SECRET TO SUCCESS

Eliud Kipchoge on freedom, simplicity and power of the mind

In Summary

• At the Berlin Marathon last September, Kipchoge set a new world record of two hours, one minute and 39 seconds.

• For nearly 300 days a year he lives and trains away from his wife and three children at a simple training centre in Kaptagat, Elgeyo Marakwet county.

World Marathon record holder Eliud kipchoge during the Laureus Sports Awards on February 19, 2019.
World Marathon record holder Eliud kipchoge during the Laureus Sports Awards on February 19, 2019.
Image: COURTESY

Eliud Kipchoge's eyes light up. He points to an electric blue band he is wearing on his wrist, where four simple words are written.

"No human is limited."

It could sound like an inane Instagram post from a social media influencer. Coming from the greatest marathon runner of all time it feels anything but.

At the Berlin Marathon last September, Kipchoge set a new world record of two hours, one minute and 39 seconds, an incredible run that took 78 seconds off the previous best. It was the biggest single improvement for over 50 years.

Such a seismic step forward was no surprise. The Kenyan 34-year-old had served notice of his capabilities on 6 May 2017 when he ran 2:00:25 in Monza as part of Nike's Breaking2 project.

Nobody in history has gone closer to breaking the magical two-hour barrier.

That time is not considered a world best because pacemakers who could swap in and out were used, but while the record books have ignored it, the world at large could not possibly turn a blind eye.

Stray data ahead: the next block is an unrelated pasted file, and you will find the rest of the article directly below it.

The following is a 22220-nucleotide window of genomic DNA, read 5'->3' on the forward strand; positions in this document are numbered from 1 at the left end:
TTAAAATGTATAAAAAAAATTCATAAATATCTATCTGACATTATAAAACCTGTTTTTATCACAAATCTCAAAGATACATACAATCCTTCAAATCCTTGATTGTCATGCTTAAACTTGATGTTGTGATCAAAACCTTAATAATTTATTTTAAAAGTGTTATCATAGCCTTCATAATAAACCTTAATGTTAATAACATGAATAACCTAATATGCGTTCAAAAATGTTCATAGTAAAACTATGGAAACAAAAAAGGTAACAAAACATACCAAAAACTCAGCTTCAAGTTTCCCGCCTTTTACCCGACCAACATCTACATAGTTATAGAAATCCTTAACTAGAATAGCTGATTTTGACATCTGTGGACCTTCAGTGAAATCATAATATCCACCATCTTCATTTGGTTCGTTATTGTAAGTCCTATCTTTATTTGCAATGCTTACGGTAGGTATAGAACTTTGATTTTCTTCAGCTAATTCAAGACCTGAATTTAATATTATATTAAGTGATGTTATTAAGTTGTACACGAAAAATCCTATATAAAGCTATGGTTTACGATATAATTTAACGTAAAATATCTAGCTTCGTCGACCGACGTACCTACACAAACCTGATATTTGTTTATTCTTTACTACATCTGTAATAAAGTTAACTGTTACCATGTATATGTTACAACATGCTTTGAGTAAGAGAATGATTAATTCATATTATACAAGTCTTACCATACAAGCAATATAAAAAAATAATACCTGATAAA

If you have that belief - pure belief in your heart - that you want to be successful then you can talk to your mind and your mind will control you to be successful.
World marathon record  holder Eliud Kipchoge

Sixty-three years to the day since Roger Bannister's historic four-minute mile, running had been changed forever. The conversation had shifted from 'if' a two-hour marathon was possible to 'when'. For Kipchoge - the once-in-a-lifetime athlete responsible for shifting the sporting axis - the burning question is, how?

His answer lies in the power of the mind.

"The mind is what drives a human being," Kipchoge says. 

 

"My mind is always free. My mind is flexible. That is why I wear this band on my wrist. I want to show the world that you can go beyond your thoughts, you can break more than you think you can break."

Success in the world of marathon running is a lucrative business. Having won 10 of the 11 marathons he has entered since switching from track to road running in 2013, Kipchoge is a multi-millionaire.

However, money is not the motivation. Kipchoge believes that "living simply sets you free".

For nearly 300 days a year he lives and trains away from his wife and three children at a simple training centre in Kaptagat, a tiny village in the Kenyan highlands.

He is known as the "boss man" by his training partners but that doesn't stop him cleaning the toilets or doing his share of the daily chores.